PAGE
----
Speaker: Ms Li-Hsin Chen (Academia Sinica Institute of Astronomy and Astrophysics / National Taiwan University)
• 14:40
Detailed Elemental Abundances in the M31 Stellar Halo: Low-Resolution Resolved Stellar Spectroscopy 10m

The stellar halo and tidal streams of M31 provide an essential counterpoint to the same structures around the Galaxy. While Galactic measurements of [Fe/H] and [$\alpha$/Fe] have been made, little is known about the detailed chemical abundances of the M31 system. To make progress with existing telescopes, we apply spectral synthesis to low-resolution spectroscopy (R $\sim$ 2500 at 7000 Angstroms) across a wide spectral range (4500 $<$ $\lambda$ $<$ 9100 Angstroms). We have obtained deep spectra of red giant branch stars (RGB) in the tidal streams and smooth halo of M31 using the DEIMOS 600ZD grating, resulting in higher signal-to-noise per spectral resolution element (S/N $\sim$ 30 Angstrom$^{-1}$). By applying our technique to RGB stars in Galactic globular clusters with existing measurements from higher-resolution spectroscopy, we demonstrate that our technique reproduces previous measurements derived from higher resolution spectra over a more limited spectral range (6300 - 9100 Angstroms) using the DEIMOS 1200G grating. For the first time, we present measurements of [Fe/H] and [$\alpha$/Fe] of sufficient quality and sample size to construct quantitative models of galactic chemical evolution in the M31 system. We also discuss this work in the context of future Subaru/PFS spectra in M31's stellar halo.

Speaker: Ivanna Escala (Caltech)
• 14:50
Statistical properties of substructures around MW-size halos and their implications for the formation of stellar streams 10m

Substructures such as stellar streams are the important tracers that record how the host halos accreted progenitor galaxies. To investigate the relationship between structural properties of substructures and orbits of their progenitors, we combine semi-analytic models with a high-resolution cosmological N-body simulation and analyze the statistical properties of substructures around Milky Way size halos. UsingParticle Tagging' method, we embed stellar components in progenitor halos and trace the phase-space distribution of the substructures down to z=0. Additionally, we use a semi-analytic model to assign stellar masses to the progenitors and successfully reproduce the stellar mass function of observed dwarf galaxies around the Milky Way and the Andromeda galaxy. We characterize structural properties of the substructures such as length and thinness at z=0 and explore the relationship between them and the orbits of progenitors. We find that the length and thinness of substructures vary smoothly as the redshift when the host halos accrete their progenitors. For substructures observed like streams at z=0, a large part of the progenitors is accreted by their host halos at redshift 0.5 < z < 2. We also find that the distributions of length and thinness of substructures vary smoothly as pericenter and apocenter of the progenitors.

Speaker: Mr Yu Morinaga (Chiba University)
• 15:00
Metal Mixing in Galaxies as a Probe of Understanding Signatures from First Stars 20m

Understanding the metal mixing in galaxies is a cornerstone to extract the signatures of first stars. Recent high-dispersion spectroscopic observations significantly widen our understanding of elemental abundances in metal-poor stars. Second generation stars inherit the abundances of nucleosynthetic signatures from first stars mixed in the interstellar medium. Here we show that abundances of heavy elements can be a tracer of metal mixing in the early universe. We performed a series of N-body/smoothed hydrodynamics simulations from the scale of star formation to the Milky Way. We find that the timescale of metal mixing is ~ 40 Myr by using our high-resolution simulations of the enrichment of r-process elements and zinc in dwarf galaxies. This efficiency of metal mixing is consistent with the value constrained in our simulations of the scale of star formation. We also discuss the prospects by using state-of-the-art cosmological zoom-in simulations and future facilities such as Subaru PFS and TMT.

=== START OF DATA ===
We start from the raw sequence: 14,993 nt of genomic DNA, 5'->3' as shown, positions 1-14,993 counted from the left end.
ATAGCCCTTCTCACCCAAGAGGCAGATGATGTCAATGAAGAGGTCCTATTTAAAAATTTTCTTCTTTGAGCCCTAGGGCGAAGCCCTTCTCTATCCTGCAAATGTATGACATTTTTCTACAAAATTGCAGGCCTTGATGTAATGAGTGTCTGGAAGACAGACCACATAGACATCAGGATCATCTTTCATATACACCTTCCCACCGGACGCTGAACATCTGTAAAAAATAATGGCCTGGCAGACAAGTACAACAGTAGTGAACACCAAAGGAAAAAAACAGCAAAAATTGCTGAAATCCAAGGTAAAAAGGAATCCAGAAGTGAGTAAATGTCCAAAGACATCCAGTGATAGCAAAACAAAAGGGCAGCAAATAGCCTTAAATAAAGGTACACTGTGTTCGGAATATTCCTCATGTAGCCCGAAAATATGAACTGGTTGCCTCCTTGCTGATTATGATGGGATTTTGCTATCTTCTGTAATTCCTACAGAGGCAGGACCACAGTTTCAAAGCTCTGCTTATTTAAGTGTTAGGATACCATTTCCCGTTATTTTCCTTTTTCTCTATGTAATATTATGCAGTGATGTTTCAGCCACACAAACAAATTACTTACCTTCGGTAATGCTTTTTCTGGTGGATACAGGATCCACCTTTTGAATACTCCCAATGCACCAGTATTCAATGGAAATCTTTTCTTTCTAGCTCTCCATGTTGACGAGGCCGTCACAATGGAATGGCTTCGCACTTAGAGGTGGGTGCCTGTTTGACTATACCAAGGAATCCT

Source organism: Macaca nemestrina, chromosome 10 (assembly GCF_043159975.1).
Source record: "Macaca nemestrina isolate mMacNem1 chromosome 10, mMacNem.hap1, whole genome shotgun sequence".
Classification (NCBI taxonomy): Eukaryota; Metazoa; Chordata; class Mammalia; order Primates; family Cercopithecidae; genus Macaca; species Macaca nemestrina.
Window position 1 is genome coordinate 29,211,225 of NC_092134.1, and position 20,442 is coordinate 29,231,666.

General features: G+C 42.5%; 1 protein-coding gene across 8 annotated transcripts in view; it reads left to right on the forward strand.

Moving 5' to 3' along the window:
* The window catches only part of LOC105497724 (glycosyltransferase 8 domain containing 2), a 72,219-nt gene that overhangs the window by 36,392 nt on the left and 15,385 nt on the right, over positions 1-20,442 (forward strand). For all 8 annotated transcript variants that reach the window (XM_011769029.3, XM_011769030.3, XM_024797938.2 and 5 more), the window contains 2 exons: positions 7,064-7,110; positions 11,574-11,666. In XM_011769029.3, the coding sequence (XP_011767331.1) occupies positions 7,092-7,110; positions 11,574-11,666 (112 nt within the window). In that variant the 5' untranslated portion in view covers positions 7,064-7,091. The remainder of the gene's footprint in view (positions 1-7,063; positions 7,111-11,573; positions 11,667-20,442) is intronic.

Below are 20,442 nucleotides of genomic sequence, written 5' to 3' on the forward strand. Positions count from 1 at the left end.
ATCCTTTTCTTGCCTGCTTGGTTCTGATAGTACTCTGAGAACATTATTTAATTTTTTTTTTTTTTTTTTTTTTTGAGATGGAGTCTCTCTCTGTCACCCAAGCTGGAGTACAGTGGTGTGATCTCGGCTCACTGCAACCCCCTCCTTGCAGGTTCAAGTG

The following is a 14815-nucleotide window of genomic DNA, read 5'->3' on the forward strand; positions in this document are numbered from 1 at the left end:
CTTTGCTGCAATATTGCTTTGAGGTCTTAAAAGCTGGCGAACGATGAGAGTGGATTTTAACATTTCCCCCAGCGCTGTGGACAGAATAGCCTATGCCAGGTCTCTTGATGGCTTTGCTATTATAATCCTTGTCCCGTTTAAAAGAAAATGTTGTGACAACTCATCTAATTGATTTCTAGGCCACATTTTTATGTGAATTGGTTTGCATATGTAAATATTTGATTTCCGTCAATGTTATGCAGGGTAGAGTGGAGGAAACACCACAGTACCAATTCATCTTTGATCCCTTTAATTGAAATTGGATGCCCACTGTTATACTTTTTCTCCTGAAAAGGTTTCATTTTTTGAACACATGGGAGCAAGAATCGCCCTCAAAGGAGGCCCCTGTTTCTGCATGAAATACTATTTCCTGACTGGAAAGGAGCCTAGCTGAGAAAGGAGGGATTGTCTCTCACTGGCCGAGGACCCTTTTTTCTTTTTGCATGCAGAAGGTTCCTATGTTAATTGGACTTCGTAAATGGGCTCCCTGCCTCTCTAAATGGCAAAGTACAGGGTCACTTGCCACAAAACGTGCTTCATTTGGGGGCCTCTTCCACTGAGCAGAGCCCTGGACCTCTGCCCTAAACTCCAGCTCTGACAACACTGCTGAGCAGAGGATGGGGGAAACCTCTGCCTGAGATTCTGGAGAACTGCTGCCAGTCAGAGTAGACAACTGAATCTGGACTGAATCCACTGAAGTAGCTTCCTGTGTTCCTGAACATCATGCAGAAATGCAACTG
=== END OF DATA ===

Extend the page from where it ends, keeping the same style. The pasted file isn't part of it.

Speaker: Yutaka Hirai (RIKEN)
• 15:20
Chemical characterization of the Tucana II, Tucana III, and Sagittarius II dwarf galaxies using SkyMapper photometry 20m

Ultra-faint dwarf galaxies are some of the oldest systems ($\sim$13Gyr) in the Milky Way halo. Studying the metallicities of their stars can place strong constraints on models of early chemical enrichment. Spectroscopy only permits the detailed chemical characterization of a handful of stars per system. This under-sampling has led to open questions such as whether the most metal-poor stars ([Fe/H]$\,<-$4.0) also exist in these systems.

I will present the first metallicity analysis of the Tucana$\,$II, Sagittarius$\,$II, and Tucana$\,$III ultra-faint dwarf galaxies based on deep narrow-band SkyMapper photometry. This new technique uses a narrow ‘v’ imaging filter that can yield simultaneous metallicity measurements down to g~22, sampling the full red giant branch of these systems. We have found new members in all three systems and evidence of tidal features in one system. We further obtained high-resolution spectra for two newly identified members of Tucana$\,$II, confirming it to be another typical ancient dwarf galaxy.

Implications are that we can produce spatially complete, magnitude-limited metallicity distributions of the most metal-poor members ([Fe/H]$\,<-$2.0) of these systems. A complete sampling of their most metal-poor stars is crucial for modeling element formation, metal mixing, and improving our understanding of the building blocks of Milky Way-sized galaxies.

Speaker: Anirudh Chiti (MIT)
• 15:40 16:10
Closing Remarks: Wako Aoki & Naoki Yoshida 30m Lecture Hall

### Lecture Hall

#### Kavli IPMU

5-1-5 Kashiwanoha, Kashiwa-shi, Chiba 227-8583